Thursday, January 02, 2014

Book review: The Lost Duchess, by Jenny Barden

Jenny Barden’s second book, a stand-alone sequel to her Mistress of the Sea, moves smoothly from Old World court etiquette to New World exploits. There are comparatively few novels that imagine the Elizabethan Golden Age from the perspective of its explorers, and even fewer about the lost Roanoke colonists, so The Lost Duchess deserves a warm welcome for those reasons alone.

Its heroine is an appealingly spirited young woman with a strong heart for adventure, and other highlights include the many beautiful descriptions of Virginia, a land of glorious, unspoiled wilderness and life-threatening perils.

For lady-in-waiting Emme Fifield, a baron’s daughter, joining the expedition to form the first permanent English colony in America solves many problems. She’ll avoid the damaging repercussions of a scandal not of her making while escaping her rigid life in London and satisfying her yearning for freedom.

Emme promises to come home on the Lion’s return voyage and provide intelligence on the expedition to Queen Elizabeth and Francis Walsingham.  To keep her plans secret, she’s advised to take a new name and travel as the maidservant of Eleanor Dare, daughter of colony governor John White.  However, she has every intention of remaining in Virginia. Meanwhile, complicating her life is her growing attraction to master boatswain Kit Doonan, who has a complicated past of his own – and personal reasons for wanting to sail to Roanoke.

Readers get to experience every aspect of Emme and Kit’s journey alongside them: the dangerous lurches of the ship during storms at sea, the pride of the “planters” in their newly constructed City of Raleigh, and the pair’s tender romance, a selfless love that serves to make them both stronger. The colonists’ relations with the Indians are presented with complexity, from the Secotans’ hostility to English incursion – which, it has to be said, isn’t unjustified – to the heroic efforts of Manteo, the settlers’ Croatan ally, to preserve the peace. Emme comes to play a greater role in the colony’s planning than one would expect of an unmarried female servant, but many of its leaders either know or suspect that she’s more than she seems.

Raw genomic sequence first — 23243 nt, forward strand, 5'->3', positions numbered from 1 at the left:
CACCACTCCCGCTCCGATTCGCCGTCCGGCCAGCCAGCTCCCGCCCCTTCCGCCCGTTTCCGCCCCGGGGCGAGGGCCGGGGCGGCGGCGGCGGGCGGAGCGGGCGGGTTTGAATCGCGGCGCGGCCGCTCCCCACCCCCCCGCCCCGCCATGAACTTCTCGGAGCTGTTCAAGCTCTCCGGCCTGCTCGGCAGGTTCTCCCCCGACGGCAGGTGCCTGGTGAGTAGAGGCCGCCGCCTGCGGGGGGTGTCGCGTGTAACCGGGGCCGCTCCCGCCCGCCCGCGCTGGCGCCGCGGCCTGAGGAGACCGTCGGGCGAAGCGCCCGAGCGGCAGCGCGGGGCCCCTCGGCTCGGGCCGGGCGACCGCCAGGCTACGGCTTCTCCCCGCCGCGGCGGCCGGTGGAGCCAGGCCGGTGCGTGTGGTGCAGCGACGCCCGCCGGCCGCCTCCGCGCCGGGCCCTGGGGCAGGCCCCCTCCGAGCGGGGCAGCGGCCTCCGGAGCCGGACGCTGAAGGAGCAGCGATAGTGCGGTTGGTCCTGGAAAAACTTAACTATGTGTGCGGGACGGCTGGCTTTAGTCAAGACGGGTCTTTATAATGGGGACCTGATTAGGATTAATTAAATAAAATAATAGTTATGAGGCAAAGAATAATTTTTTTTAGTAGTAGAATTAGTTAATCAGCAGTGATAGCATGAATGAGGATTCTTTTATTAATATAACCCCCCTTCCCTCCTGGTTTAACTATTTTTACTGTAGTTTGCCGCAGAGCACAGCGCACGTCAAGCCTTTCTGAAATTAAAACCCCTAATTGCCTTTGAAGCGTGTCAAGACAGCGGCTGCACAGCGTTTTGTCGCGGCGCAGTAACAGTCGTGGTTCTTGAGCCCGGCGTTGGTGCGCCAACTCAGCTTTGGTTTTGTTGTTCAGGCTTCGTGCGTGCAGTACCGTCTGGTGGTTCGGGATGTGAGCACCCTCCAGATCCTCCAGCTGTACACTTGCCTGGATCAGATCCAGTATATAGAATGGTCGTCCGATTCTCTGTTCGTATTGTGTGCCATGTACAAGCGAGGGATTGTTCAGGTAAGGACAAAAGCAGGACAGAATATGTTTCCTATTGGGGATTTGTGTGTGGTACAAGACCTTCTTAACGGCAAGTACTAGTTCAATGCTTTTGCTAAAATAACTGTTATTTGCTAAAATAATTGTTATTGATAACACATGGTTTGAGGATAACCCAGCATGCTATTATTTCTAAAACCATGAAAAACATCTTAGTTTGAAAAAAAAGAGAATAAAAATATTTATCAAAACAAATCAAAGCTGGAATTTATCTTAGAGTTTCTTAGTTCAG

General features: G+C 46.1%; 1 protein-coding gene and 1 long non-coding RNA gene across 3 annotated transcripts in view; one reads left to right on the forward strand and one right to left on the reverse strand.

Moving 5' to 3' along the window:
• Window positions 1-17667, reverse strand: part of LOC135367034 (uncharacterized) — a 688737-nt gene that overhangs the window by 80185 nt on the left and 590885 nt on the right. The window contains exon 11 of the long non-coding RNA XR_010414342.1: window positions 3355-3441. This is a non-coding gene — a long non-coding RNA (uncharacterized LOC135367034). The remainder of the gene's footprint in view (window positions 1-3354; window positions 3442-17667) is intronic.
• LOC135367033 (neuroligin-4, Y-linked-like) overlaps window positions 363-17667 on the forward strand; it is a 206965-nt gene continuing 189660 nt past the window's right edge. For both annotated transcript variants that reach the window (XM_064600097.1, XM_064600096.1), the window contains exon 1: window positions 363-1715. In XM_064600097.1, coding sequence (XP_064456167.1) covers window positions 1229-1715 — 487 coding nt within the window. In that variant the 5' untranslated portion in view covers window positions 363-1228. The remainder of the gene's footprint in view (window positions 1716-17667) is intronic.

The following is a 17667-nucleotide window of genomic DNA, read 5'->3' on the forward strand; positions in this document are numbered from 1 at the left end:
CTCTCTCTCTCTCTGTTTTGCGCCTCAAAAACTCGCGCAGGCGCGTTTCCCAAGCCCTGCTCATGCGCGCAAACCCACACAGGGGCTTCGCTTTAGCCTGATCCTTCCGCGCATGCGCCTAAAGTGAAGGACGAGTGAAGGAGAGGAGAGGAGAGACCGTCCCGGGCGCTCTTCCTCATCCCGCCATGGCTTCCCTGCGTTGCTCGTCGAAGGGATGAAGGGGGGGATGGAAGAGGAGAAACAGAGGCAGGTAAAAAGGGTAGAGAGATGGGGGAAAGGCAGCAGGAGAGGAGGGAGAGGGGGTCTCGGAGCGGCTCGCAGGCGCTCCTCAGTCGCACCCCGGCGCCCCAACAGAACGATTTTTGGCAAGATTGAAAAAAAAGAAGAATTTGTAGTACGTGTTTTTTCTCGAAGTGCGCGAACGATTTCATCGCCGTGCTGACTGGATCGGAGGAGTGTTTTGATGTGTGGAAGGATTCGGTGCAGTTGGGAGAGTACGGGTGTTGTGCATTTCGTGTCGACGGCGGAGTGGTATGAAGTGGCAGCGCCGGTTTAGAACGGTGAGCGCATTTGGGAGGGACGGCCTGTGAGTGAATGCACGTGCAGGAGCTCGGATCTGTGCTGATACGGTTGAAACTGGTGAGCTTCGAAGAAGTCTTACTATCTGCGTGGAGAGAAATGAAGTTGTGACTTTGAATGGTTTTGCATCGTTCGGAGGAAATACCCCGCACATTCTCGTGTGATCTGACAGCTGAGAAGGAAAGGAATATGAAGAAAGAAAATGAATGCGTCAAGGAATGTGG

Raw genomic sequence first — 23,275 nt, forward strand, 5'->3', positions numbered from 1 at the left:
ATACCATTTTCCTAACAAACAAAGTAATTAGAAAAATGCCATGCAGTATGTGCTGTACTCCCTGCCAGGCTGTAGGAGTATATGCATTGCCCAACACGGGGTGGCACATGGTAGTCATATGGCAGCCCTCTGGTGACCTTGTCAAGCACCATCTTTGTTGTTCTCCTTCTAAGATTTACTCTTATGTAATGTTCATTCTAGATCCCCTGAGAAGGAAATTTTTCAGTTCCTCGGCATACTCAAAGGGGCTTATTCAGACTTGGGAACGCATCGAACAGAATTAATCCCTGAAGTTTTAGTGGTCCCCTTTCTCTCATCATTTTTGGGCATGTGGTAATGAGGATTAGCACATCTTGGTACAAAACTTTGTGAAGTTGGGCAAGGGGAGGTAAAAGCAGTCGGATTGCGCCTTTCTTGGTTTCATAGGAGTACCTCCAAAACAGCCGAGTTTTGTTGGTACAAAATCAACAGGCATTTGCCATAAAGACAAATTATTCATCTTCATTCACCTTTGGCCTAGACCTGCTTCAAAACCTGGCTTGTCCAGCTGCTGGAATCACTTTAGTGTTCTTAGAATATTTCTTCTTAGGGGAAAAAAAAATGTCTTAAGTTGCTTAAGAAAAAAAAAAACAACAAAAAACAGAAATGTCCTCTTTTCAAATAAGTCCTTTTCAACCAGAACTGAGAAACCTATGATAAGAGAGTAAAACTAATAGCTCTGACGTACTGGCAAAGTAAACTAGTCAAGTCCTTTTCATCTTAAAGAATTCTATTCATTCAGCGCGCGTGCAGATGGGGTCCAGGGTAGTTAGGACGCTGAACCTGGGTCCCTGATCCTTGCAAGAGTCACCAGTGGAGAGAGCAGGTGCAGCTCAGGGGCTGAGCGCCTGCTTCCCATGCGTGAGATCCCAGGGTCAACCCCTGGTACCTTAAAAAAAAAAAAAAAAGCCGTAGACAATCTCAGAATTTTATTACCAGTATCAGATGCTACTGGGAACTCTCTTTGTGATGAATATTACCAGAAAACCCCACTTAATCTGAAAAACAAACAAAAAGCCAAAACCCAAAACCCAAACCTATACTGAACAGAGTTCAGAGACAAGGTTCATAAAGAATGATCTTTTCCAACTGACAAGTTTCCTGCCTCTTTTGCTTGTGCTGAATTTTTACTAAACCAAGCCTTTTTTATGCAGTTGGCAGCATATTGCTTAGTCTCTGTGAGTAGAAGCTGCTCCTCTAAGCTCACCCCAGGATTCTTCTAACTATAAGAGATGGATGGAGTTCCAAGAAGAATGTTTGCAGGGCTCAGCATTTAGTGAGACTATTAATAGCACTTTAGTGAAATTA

Mysteries surrounding the colony’s past, present, and future create an underlying sense of unease that heightens as the answers come to light. What tragedies befell the previous Roanoke settlement, and why? What reasons lie behind pilot Simon Ferdinando’s navigational choices? And since readers will know the new colony is doomed, how will Emme and Kit’s story end?

The language has an authentic period flavor without feeling fusty, and The Lost Duchess movingly expresses the sense of exhilaration and amazement felt by Emme at the natural beauty of Roanoke Island: “How to marvel at wonders without name? She could only relish through her senses like a child before mastering language: enjoying the sight of a bird like a flame in the trees, a vivid flash of vermilion; see gourds like luscious melons, and flowers taller than she was with heads of radiant suns…”

Moreover, it also captures the distress she and Kit feel at the wrenching decisions they and the others are forced to make, and at the realization that there’s an unavoidable price to be paid for their daring venture. It’s a well-rounded portrait in that respect, and Emme and Kit, both of whom are fictional characters, fit comfortably into known events. They both make for good companions on this exciting journey to the New World.

The Lost Duchess was published by Ebury/Random House UK in hardback (£16.99) and trade pb (export edition, £12.99) in November (432pp). Thanks to the publisher for sending me a copy at my request.  Unfortunately there's no US publisher as yet, though it's available at Amazon UK and at Book Depository via ABE.

3 comments:

  1. I have her first book which I picked up at HNS Conference this summer, haven't read it yet, but the premise of both books is fascinating.

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    1. It's too bad there aren't more authors writing about this eventful period of history. I like the fact that they're adventure novels seen at least partly from a woman's viewpoint, too.

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  2. If The Lost Duchess is anything like Jenny Barden's Mistress of the Sea, we're in for a great story. Sounds like you enjoyed it, Sarah.

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